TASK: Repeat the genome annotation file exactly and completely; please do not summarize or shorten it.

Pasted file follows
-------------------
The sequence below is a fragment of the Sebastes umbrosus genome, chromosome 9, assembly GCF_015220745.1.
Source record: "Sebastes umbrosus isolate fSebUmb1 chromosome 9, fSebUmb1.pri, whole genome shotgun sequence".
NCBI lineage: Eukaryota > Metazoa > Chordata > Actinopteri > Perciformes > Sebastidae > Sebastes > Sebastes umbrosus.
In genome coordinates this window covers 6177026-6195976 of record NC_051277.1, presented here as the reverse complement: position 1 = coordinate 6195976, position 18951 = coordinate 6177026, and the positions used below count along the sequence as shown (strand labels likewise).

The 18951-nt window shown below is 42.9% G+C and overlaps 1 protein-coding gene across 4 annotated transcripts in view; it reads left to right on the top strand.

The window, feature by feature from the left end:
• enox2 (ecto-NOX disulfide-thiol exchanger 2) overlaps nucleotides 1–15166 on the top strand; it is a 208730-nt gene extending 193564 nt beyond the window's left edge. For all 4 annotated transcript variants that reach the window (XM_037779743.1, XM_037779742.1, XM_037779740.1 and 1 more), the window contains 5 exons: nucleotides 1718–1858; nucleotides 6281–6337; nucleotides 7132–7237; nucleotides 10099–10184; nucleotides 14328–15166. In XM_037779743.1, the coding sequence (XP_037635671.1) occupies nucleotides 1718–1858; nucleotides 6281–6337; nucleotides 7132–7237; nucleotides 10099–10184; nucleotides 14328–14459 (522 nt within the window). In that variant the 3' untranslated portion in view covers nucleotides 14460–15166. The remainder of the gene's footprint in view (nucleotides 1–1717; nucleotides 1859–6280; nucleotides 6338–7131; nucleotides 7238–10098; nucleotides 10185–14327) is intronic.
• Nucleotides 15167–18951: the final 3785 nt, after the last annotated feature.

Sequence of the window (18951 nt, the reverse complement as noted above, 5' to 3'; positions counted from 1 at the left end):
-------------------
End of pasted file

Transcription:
The sequence below is a fragment of the Sebastes umbrosus genome, chromosome 9, assembly GCF_015220745.1.
Source record: "Sebastes umbrosus isolate fSebUmb1 chromosome 9, fSebUmb1.pri, whole genome shotgun sequence".
NCBI lineage: Eukaryota > Metazoa > Chordata > Actinopteri > Perciformes > Sebastidae > Sebastes > Sebastes umbrosus.
In genome coordinates this window covers 6177026-6195976 of record NC_051277.1, presented here as the reverse complement: position 1 = coordinate 6195976, position 18951 = coordinate 6177026, and the positions used below count along the sequence as shown (strand labels likewise).

The 18951-nt window shown below is 42.9% G+C and overlaps 1 protein-coding gene across 4 annotated transcripts in view; it reads left to right on the top strand.

The window, feature by feature from the left end:
• enox2 (ecto-NOX disulfide-thiol exchanger 2) overlaps nucleotides 1–15166 on the top strand; it is a 208730-nt gene extending 193564 nt beyond the window's left edge. For all 4 annotated transcript variants that reach the window (XM_037779743.1, XM_037779742.1, XM_037779740.1 and 1 more), the window contains 5 exons: nucleotides 1718–1858; nucleotides 6281–6337; nucleotides 7132–7237; nucleotides 10099–10184; nucleotides 14328–15166. In XM_037779743.1, the coding sequence (XP_037635671.1) occupies nucleotides 1718–1858; nucleotides 6281–6337; nucleotides 7132–7237; nucleotides 10099–10184; nucleotides 14328–14459 (522 nt within the window). In that variant the 3' untranslated portion in view covers nucleotides 14460–15166. The remainder of the gene's footprint in view (nucleotides 1–1717; nucleotides 1859–6280; nucleotides 6338–7131; nucleotides 7238–10098; nucleotides 10185–14327) is intronic.
• Nucleotides 15167–18951: the final 3785 nt, after the last annotated feature.

Sequence of the window (18951 nt, the reverse complement as noted above, 5' to 3'; positions counted from 1 at the left end):